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JCU | Psychology
in partnership with
TEXT FRANCIS KAN
PHOTOGRAPHY JOSEPH NAIR

James Cook University has been grooming a
generation of psychologists to battle growing
mental health issues in Singapore and the region.

G rowing awareness of mental health issues is likely to fuel demand for more trained psychologists in the coming years. According to the 2nd Singapore Mental Health Study released in 2018, one in seven people in the country has experienced a mental disorder in their lifetime. The study also found that young adults are most at risk of suffering from mental disorders. Worryingly, over three-quarters of the people who suffered a mental disorder in their lifetime did not seek any professional help. With the COVID-19 pandemic, more people are also facing stresses, pressures and disruptions to their lives and livelihoods.

“Core psychological principles of learning and behaviour, human motivation and emotion, and human cognition [learnt at JCU] are directly applicable to my current work at APSN.”

TAN XIANG TIAN, TRAINER, APSN

The Singapore campus of James Cook University (JCU) anticipated the growing need for mental health professionals over a decade ago when it set up its flagship Psychology programme in 2003.

One of its recent graduates is Mr Tan Xiang Tian, 28, who joined the Association for Persons with Special Needs (APSN) as a trainer after graduating with a Bachelor of Psychological Science (Honours) in 2019.

At APSN, Mr Tan teaches vocational and soft skills such as emotional regulation and social communication skills to persons with special needs. “My team works collaboratively with other departments in APSN such as the Allied Health Professionals and key industrial partners to deliver a holistic education to our trainees. We also work closely with volunteers to engage them in our activities to promote an inclusive community,” he says.

“Having understood the importance of holistic learning and teamwork, I work closely with my team to design multimodal and learner-centred activities in our teachings.”

A reputable programme

Mr Tan chose JCU’s Psychology programme due to the high contact time with supervisors, the quality of its lecturers and the reputation of the course, as well as the convenience of being able to study at the Singapore campus.

“The programme is accredited by the Australian Psychology Accreditation Council (APAC) and offers an in-house Psychology clinic for aspiring psychologists to practise under direct supervision from lecturers-cum-clinical psychologists on campus,” he says.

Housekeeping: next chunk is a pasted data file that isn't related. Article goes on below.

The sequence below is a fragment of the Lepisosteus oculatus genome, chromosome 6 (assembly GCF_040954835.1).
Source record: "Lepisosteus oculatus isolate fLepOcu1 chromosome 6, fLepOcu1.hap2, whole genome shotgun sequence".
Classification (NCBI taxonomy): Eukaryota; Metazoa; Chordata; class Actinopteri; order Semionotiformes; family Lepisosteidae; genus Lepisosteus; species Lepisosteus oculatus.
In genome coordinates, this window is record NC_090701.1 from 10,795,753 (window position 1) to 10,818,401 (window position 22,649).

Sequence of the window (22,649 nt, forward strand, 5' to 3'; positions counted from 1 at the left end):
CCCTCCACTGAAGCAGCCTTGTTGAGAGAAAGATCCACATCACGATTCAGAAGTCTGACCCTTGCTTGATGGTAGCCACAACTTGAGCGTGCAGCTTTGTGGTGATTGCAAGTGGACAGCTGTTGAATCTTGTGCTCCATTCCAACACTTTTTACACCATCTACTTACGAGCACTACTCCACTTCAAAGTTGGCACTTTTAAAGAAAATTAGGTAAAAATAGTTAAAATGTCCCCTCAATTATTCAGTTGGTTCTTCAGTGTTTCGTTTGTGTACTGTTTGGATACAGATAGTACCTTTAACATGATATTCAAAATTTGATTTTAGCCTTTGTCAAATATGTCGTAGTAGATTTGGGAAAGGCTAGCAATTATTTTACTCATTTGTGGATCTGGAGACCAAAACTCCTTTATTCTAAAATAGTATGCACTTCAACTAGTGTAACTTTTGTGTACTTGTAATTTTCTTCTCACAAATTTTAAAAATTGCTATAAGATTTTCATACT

Graduates are eligible to pursue a fourth year of study and then ultimately a professional Master’s degree, which is the minimum standard required to be eligible to register as a psychologist in Singapore.

Students also choose JCU to study Psychology because most of its subjects are taught by Singapore-based, full-time, research-active faculty members who are experts in their respective fields. “There is no substitute for being taught by someone conducting cutting-edge research and pushing the boundaries of knowledge in that particular field,” says Dr Jonathan Ramsay, Academic Head of the School of Social and Health Sciences at JCU’s Singapore campus.

More than 3/4 of people in Singapore with a mental disorder in their lifetime did not seek any professional help.

“There is no substitute for being taught by someone conducting cutting-edge research and pushing the boundaries of knowledge in that particular field.”

DR JONATHAN RAMSAY,
ACADEMIC HEAD OF THE
SCHOOL OF SOCIAL AND HEALTH SCIENCES, JCU

Practical learning

Mr Tan believes that his time at JCU has prepared him well for his career. Through coursework and research-based modules, he learnt the importance of holistic learning and working effectively in teams that has directly contributed to his work as a special needs instructor.

“Having understood the importance of holistic learning and teamwork, I work closely with my team to design multimodal and learner-centred activities in our teachings. Additionally, core psychological principles of learning and behaviour, human motivation and emotion, and human cognition are directly applicable to my current work,” he says.

Mr Tan also benefitted from activities outside of the classroom at JCU, whether it was representing the university in wushu (Chinese martial arts) competitions around the world, or having discussions with JCU staff on campus-wide projects such as promoting environmental awareness and reducing the use of plastic.

Bright Prospects

Dr Ramsay notes the career prospects for Psychology graduates are promising, as the field is relevant across a range of professions and industries. “Whatever issue you are facing, whatever problem you are trying to solve, there is always a human element. Being able to understand and anticipate how people will think, feel, and behave in certain situations is the key to workplace success, and employees who can do this will be a genuine asset to their organisation,” he says.

Another reason for optimism is the strong analytic and research skills possessed by Psychology graduates. “In the age of digitalisation and big data, employees in all sectors need to know how to ask the right questions and make sense of the resulting data. In this regard, Psychology students are taught a variety of research methods that can be applied to a wide variety of organisational and societal issues,” explains Dr Ramsay.

On his part, Mr Tan plans to take advantage of the expanding professional opportunities ahead by pursuing the Masters of Psychology (Clinical) at JCU sometime in the future, as he continues on his lifelong learning journey in his chosen field.

TOP THREE MENTAL DISORDERS IN SINGAPORE

MAJOR DEPRESSIVE DISORDER

1 in 16 people

ALCOHOL ABUSE

1 in 24 people

OBSESSIVE COMPULSIVE DISORDER

1 in 28 people

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